During a recent review of IVF laws it has been proposed that parents be allowed to select the gender of their third child when undergoing IVF treatment.
The argument for the proposal was, according to Professor Michael Chapman about "dealing with the patient's desires [and] their needs to fulfill what they see as their ideal situation”. “We're in the 21st century," he said.
Currently selection of embryos based on gender for non-medical reasons is not allowed. Does it happen? Probably. Should it happen? Well that’s the ethical question the Health Department needs to answer when reviewing these laws.
There are two ways to select the gender of a child. The first is to become pregnant (either naturally or through assisted reproductive technology) and determine the gender on a maternal blood test at around 9-10 weeks. Then terminate the pregnancy if the gender is not as desired. This is an ethical minefield but as testing allows gender determination earlier and earlier (previously it was not until the 20 week ultrasound that couples were able to know the gender) it will become more of an issue.
The second way is in the laboratory when performing pre-implantation genetic diagnosis (PGD) on embryos created through IVF. This is usually performed to screen for specific genetic conditions and chromosomal abnormalities that are medically indicated. When testing the chromosomes the gender of each embryo is known. For some sex-linked conditions this is relevant but most PGD screening it is not. Patients can request PGD be performed due to maternal age alone as the risk of chromosomal abnormalities increases with the mother’s age. A quiet request can then be made for an embryo of a certain gender.
After an IVF cycle and PGD screening, you have 3 healthy embryos available to your patient for implantation. They already have two daughters and request if you could please put a male embryo in, they would really like a son. Is this really wrong?
From an anthropological and social view point we should be careful when “fixing” our gender preferences. Our society is based on a male 102 to female 100 ratio to allow for a slightly higher early male death rate and then our, in general, monogamous approach to mating. The social discord evident in countries where legal, or mainly illegal, gender selection has lead to an imbalance of up to 120 males for 100 females should be a warning.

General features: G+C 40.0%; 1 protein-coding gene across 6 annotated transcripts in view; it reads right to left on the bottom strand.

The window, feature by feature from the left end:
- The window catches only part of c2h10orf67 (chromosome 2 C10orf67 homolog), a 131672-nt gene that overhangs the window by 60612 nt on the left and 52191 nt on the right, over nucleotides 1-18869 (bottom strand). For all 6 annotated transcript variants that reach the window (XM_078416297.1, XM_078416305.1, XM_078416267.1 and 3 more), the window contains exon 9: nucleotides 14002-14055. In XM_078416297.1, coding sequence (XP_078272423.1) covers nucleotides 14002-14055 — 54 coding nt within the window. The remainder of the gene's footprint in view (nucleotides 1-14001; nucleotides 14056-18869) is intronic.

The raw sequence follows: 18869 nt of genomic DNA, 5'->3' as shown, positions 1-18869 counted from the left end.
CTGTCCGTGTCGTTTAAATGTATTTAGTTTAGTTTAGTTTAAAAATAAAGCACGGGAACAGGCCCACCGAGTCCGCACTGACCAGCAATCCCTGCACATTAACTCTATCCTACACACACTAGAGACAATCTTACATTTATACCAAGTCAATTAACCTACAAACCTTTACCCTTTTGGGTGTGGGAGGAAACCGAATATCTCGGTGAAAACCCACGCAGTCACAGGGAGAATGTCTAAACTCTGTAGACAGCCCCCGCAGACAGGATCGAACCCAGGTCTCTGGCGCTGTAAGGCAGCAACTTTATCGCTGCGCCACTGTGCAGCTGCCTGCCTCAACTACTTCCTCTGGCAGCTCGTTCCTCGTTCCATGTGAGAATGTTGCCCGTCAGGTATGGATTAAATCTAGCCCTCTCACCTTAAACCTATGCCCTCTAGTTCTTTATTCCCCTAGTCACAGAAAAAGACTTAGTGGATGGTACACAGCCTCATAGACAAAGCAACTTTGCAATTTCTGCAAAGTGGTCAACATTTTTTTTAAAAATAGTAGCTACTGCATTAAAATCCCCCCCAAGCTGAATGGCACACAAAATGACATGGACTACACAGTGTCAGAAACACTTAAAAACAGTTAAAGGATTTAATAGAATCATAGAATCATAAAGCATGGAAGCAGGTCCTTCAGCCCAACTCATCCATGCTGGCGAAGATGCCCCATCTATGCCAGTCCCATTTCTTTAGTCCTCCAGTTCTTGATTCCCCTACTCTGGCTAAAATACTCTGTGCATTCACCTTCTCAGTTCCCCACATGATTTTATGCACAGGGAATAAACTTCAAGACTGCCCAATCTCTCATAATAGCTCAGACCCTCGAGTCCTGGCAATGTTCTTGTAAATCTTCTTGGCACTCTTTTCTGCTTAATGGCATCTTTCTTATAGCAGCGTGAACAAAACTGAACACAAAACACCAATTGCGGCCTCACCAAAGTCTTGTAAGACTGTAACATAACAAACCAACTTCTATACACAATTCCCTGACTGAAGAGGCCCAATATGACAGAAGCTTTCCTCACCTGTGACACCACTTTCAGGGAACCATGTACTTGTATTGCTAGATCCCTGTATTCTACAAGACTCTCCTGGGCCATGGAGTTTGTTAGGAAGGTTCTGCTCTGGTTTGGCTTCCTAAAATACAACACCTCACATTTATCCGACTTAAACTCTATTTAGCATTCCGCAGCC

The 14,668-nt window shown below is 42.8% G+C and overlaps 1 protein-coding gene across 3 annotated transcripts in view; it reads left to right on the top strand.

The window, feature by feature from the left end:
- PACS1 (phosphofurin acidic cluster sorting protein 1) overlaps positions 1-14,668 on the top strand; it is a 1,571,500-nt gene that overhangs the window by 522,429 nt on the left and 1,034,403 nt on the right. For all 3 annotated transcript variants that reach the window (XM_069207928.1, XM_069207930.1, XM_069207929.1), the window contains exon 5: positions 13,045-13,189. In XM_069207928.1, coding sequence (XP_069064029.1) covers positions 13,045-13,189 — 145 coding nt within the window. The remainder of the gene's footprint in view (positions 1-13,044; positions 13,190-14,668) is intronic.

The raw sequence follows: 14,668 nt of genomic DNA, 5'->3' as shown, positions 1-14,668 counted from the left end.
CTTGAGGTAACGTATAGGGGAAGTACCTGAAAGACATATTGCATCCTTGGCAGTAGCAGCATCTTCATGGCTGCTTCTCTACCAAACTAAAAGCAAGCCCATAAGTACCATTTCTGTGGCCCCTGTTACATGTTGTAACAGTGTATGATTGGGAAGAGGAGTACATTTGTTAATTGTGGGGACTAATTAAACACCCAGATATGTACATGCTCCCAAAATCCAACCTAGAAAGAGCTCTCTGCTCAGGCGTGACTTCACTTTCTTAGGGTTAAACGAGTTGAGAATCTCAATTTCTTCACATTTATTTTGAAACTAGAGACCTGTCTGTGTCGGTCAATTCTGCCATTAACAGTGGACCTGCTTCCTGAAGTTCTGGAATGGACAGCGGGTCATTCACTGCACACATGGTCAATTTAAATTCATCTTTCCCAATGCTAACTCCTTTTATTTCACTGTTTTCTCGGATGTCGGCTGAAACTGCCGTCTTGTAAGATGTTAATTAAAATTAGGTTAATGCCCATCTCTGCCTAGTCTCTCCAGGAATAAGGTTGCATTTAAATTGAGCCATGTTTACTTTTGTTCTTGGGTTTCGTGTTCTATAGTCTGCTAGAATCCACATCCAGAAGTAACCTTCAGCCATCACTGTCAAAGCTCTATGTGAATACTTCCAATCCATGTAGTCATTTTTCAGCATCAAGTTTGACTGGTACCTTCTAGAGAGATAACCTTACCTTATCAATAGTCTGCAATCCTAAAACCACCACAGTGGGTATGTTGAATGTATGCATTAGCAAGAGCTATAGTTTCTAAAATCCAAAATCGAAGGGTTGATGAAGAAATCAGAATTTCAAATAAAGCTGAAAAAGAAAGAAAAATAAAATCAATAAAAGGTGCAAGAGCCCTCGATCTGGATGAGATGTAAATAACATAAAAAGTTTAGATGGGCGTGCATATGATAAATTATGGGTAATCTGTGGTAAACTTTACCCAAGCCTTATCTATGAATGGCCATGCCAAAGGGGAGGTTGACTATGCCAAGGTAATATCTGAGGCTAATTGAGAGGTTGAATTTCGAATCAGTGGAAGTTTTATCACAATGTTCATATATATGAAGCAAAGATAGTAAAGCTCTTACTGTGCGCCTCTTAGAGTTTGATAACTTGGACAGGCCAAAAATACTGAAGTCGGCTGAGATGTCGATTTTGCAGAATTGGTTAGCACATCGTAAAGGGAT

Chromosomes do not reflect a person’s character or general attributes. A set of XX chromosomes (female genetics) does not dictate that a person will love tea parties, shoe shopping and be guaranteed to take care of you in your dotage. Just as a set of XY chromosomes (male) does not guarantee a person to watch the football with or to take over the running of the family farm.
Currently IVF is partly funded by Medicare, and thus our tax dollars, as I think it should be, to help people struggling with infertility. When you start to try and “fulfill peoples ideal situation” in terms of their child’s gender this, in my opinion becomes a harder sell. Should those three embryos I mentioned earlier all be female, do we, as a society need to contribute to that family undergoing another round of treatment to produce male embryos? Could this money be better spent to better society in another way?
As an IVF specialist, nothing gives me a greater buzz than a positive pregnancy test, a heartbeat on ultrasound and then several months later the birth notification letting me know a baby was born. Do I care what the gender was? No. Do my patient’s care what the gender was? No. The resounding comment is always “as long as it’s healthy”.
Don’t get me wrong, I don’t think there is anything wrong with wanting a child of a specific gender, but saying you need it is different. When you conceive a baby, in my opinion, the aim is to love and nurture that person no matter what their interests, abilities or gender. If you start putting clauses on this, then perhaps you should re-evaluate why you are having this child.
Dr Katrina Guerin